The pharma giant reported early Wednesday that it struck a deal to supply the feds with 300,000 vials of the drug at a cost of $375 million — once it gets an EUA stamp from the FDA. And once that 2-month supply deal is done, the government has an option on another 650,000 doses on the same terms — which could potentially add another $812 million.

CMO Merdad Parsey (Gilead)

Gilead hits the brakes on a tri­fec­ta of mid- and late-stage stud­ies for their trou­bled fil­go­tinib pro­gram. It's up to the FDA now

Gilead $GILD execs haven’t decided exactly what to do with filgotinib in the wake of the slapdown at the FDA on their rheumatoid arthritis application, but they’re taking a time out for a slate of studies until they can gain some clarity from the agency. And without encouraging guidance, this drug could clearly be axed from the pipeline.

In their Q3 report out Wednesday afternoon, the company says researchers have “paused” a Phase III study for psoriatic arthritis along with a pair of Phase II trials for ankylosing spondylitis and uveitis. Late-stage studies for ulcerative colitis and Crohn’s are continuing, but you can see for yourself how big a hole this leaves in the inflammatory disease pipeline, with obvious implications if the company abandons filgo altogether.

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Hal Barron, GSK R&D chief

GSK's Hal Bar­ron ax­es a once-prized drug from J&J, con­tin­u­ing shift away from res­pi­ra­to­ry

Hal Barron’s revamp of the GlaxoSmithKline pipeline continued yesterday, as the British pharma announced they axed an asthma drug they once promised over $200 million to acquire.

Then led by CEO Andrew Witty and R&D chief Patrick Vallance, GSK picked up the drug, known elegantly as GSK3772847, from J&J in 2016, hoping to expand on the beachhead in asthma they had established the year prior with Breo Ellipta. They promised up to $227 million in upfront payments and milestones.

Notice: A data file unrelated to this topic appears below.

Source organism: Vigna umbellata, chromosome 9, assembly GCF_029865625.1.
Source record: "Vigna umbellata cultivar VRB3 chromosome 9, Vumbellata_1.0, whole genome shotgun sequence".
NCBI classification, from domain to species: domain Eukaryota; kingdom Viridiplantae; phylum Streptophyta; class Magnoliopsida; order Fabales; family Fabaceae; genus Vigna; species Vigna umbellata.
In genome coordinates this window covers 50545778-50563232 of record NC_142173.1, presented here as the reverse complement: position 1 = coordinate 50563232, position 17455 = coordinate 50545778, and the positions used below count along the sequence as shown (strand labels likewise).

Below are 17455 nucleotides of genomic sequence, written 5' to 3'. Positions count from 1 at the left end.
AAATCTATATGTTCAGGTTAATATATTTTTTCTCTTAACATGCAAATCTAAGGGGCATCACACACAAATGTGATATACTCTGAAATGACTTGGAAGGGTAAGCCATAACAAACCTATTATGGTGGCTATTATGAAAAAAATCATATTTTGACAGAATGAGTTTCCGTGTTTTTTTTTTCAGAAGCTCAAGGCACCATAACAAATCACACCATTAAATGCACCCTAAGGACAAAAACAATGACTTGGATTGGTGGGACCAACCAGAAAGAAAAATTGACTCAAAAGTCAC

Ar­cus and As­traZeneca part­ner on a high stakes an­ti-TIG­IT/PD-L1 PhI­II can­cer study, look­ing to im­prove on a stan­dard of care

For AstraZeneca, the PACIFIC trial in Stage III non-small cell lung cancer remains one of the big triumphs for AstraZeneca’s oncology R&D group. It not only made their PD-L1 Imfinzi a franchise player with a solid advance in a large niche of the lung cancer market, the study — which continues to offer data on the long-range efficacy of their drug — also helped salve the vicious sting of the failure of the CTLA-4 combo in the MYSTIC study.

Re­gen­eron posts sec­ond look on Covid-19 an­ti­body cock­tail, boost­ing its case for EUA — but what about symp­tom al­le­vi­a­tion?

Regeneron has revealed a second cut of data on its Covid-19 antibody cocktail in the outpatient setting — data that it has sent straight to the FDA to boost its emergency use authorization request.

The new results reinforce what’s reported from the same trial last month, Regeneron said, incorporating a total of 799 non-hospitalized patients with mild-to-moderate disease. REGN-COV2 reduced viral load and patient medical visits (anything ranging from hospitalizations, emergency room, urgent care visits to physician office and telemedicine visits), meeting all the key endpoints.

No­var­tis buys a new gene ther­a­py for vi­sion loss, and this is one pre­clin­i­cal ven­ture that did­n't come cheap

Cyrus Mozayeni got excited when he began to explore the academic work of Ehud Isacoff and John G. Flannery at UC Berkeley.

Together, they were engaged in finding a gene therapy approach to pan-genotypic vision restoration in patients with photoreceptor-based blindness, potentially restoring the vision of a broad group of patients. And they did it by using a vector to deliver the genetic sequence for light sensing proteins.

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Noubar Afeyan, Flagship founder and CEO (Victor Boyko/Getty Images)

UP­DAT­ED: Flag­ship launch­es Sen­da Bio­sciences with $88M in back­ing, look­ing to pi­o­neer the field of 'In­ter­sys­tems Bi­ol­o­gy'

Flagship Pioneering has a fresh company out this week, one that aims to lay the groundwork for a whole new discipline.

Senda Biosciences launched Wednesday with $88 million in Flagship cash. The goal? Gain insights into the molecular connections between people and coevolved nonhuman species like plants and bacteria, paving the way for “Intersystems Biology.”

Guillaume Pfefer has been tapped to run the show, a 25-year biotech veteran who comes from GSK after leading the development of the company’s shingles vaccine.